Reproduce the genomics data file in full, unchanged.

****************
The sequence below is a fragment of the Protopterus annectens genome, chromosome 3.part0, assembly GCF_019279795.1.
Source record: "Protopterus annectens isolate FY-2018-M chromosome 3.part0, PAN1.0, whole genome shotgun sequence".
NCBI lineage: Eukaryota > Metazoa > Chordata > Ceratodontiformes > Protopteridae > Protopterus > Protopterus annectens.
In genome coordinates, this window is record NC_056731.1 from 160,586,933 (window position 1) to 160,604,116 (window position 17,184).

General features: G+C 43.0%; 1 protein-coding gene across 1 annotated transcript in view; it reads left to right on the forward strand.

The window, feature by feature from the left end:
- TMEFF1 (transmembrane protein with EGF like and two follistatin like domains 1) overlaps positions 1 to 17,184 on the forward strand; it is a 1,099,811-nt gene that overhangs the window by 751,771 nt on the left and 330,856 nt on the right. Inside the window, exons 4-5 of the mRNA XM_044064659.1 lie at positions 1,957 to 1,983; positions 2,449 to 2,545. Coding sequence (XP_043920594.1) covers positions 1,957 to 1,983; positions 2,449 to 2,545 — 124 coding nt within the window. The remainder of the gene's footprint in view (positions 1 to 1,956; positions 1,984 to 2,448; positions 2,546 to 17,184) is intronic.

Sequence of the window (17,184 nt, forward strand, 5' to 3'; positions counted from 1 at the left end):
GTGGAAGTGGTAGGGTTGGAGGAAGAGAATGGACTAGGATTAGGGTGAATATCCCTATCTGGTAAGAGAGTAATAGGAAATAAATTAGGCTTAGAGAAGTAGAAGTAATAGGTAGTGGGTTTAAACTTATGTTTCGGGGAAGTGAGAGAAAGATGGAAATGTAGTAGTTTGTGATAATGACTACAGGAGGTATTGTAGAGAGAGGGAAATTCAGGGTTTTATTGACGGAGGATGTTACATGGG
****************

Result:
The sequence below is a fragment of the Protopterus annectens genome, chromosome 3.part0, assembly GCF_019279795.1.
Source record: "Protopterus annectens isolate FY-2018-M chromosome 3.part0, PAN1.0, whole genome shotgun sequence".
NCBI lineage: Eukaryota > Metazoa > Chordata > Ceratodontiformes > Protopteridae > Protopterus > Protopterus annectens.
In genome coordinates, this window is record NC_056731.1 from 160,586,933 (window position 1) to 160,604,116 (window position 17,184).

General features: G+C 43.0%; 1 protein-coding gene across 1 annotated transcript in view; it reads left to right on the forward strand.

The window, feature by feature from the left end:
- TMEFF1 (transmembrane protein with EGF like and two follistatin like domains 1) overlaps positions 1 to 17,184 on the forward strand; it is a 1,099,811-nt gene that overhangs the window by 751,771 nt on the left and 330,856 nt on the right. Inside the window, exons 4-5 of the mRNA XM_044064659.1 lie at positions 1,957 to 1,983; positions 2,449 to 2,545. Coding sequence (XP_043920594.1) covers positions 1,957 to 1,983; positions 2,449 to 2,545 — 124 coding nt within the window. The remainder of the gene's footprint in view (positions 1 to 1,956; positions 1,984 to 2,448; positions 2,546 to 17,184) is intronic.

Sequence of the window (17,184 nt, forward strand, 5' to 3'; positions counted from 1 at the left end):
GTGGAAGTGGTAGGGTTGGAGGAAGAGAATGGACTAGGATTAGGGTGAATATCCCTATCTGGTAAGAGAGTAATAGGAAATAAATTAGGCTTAGAGAAGTAGAAGTAATAGGTAGTGGGTTTAAACTTATGTTTCGGGGAAGTGAGAGAAAGATGGAAATGTAGTAGTTTGTGATAATGACTACAGGAGGTATTGTAGAGAGAGGGAAATTCAGGGTTTTATTGACGGAGGATGTTACATGGG